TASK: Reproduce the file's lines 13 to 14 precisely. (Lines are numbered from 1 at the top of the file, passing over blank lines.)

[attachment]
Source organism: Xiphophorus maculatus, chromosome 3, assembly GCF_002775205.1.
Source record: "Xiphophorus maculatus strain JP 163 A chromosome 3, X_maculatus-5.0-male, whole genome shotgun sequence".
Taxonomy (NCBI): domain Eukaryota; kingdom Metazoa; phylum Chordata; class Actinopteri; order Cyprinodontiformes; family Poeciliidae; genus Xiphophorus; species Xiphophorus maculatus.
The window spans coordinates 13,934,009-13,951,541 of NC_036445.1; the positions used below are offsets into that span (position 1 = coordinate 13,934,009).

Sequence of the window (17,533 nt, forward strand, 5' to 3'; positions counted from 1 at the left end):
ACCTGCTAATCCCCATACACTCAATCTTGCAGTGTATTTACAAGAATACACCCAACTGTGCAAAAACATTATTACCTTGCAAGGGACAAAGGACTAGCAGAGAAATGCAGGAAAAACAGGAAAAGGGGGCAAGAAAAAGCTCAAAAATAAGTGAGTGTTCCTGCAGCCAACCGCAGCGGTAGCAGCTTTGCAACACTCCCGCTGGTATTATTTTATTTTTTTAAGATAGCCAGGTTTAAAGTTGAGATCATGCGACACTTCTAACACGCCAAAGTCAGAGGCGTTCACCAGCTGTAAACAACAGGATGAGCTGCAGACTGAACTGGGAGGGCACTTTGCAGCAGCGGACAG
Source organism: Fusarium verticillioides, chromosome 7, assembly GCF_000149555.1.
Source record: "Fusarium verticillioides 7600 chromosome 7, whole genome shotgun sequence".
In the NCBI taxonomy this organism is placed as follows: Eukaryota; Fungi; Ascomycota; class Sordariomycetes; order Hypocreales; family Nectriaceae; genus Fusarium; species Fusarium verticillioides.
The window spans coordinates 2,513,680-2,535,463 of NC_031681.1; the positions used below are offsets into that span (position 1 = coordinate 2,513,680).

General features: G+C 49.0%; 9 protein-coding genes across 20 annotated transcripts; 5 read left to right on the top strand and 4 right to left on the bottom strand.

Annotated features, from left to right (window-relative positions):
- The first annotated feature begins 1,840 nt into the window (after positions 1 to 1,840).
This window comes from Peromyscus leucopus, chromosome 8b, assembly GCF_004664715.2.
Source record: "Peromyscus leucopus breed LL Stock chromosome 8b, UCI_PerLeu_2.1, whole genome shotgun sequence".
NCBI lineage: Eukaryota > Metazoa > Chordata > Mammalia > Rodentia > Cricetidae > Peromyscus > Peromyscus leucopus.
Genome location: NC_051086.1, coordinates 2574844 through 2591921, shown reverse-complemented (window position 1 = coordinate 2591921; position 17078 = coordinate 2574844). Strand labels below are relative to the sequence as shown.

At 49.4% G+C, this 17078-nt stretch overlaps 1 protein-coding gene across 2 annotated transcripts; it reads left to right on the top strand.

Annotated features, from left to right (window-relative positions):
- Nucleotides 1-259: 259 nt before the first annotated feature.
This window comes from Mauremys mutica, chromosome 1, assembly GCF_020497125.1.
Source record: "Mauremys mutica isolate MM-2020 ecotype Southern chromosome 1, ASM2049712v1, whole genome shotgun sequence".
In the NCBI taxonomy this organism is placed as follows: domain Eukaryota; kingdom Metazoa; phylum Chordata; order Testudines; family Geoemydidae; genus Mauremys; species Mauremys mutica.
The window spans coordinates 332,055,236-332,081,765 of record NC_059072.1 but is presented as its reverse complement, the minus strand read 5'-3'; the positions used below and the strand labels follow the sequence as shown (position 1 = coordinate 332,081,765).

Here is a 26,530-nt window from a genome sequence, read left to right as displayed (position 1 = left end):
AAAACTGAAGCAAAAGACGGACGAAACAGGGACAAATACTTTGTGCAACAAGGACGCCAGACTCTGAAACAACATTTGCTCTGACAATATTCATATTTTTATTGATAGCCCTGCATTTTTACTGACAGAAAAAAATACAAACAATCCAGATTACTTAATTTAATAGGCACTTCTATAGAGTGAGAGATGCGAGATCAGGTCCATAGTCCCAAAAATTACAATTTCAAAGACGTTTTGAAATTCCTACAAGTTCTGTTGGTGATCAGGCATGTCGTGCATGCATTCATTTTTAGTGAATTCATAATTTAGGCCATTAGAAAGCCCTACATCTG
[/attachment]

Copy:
- The first annotated feature begins 1,840 nt into the window (after positions 1 to 1,840).
This window comes from Peromyscus leucopus, chromosome 8b, assembly GCF_004664715.2.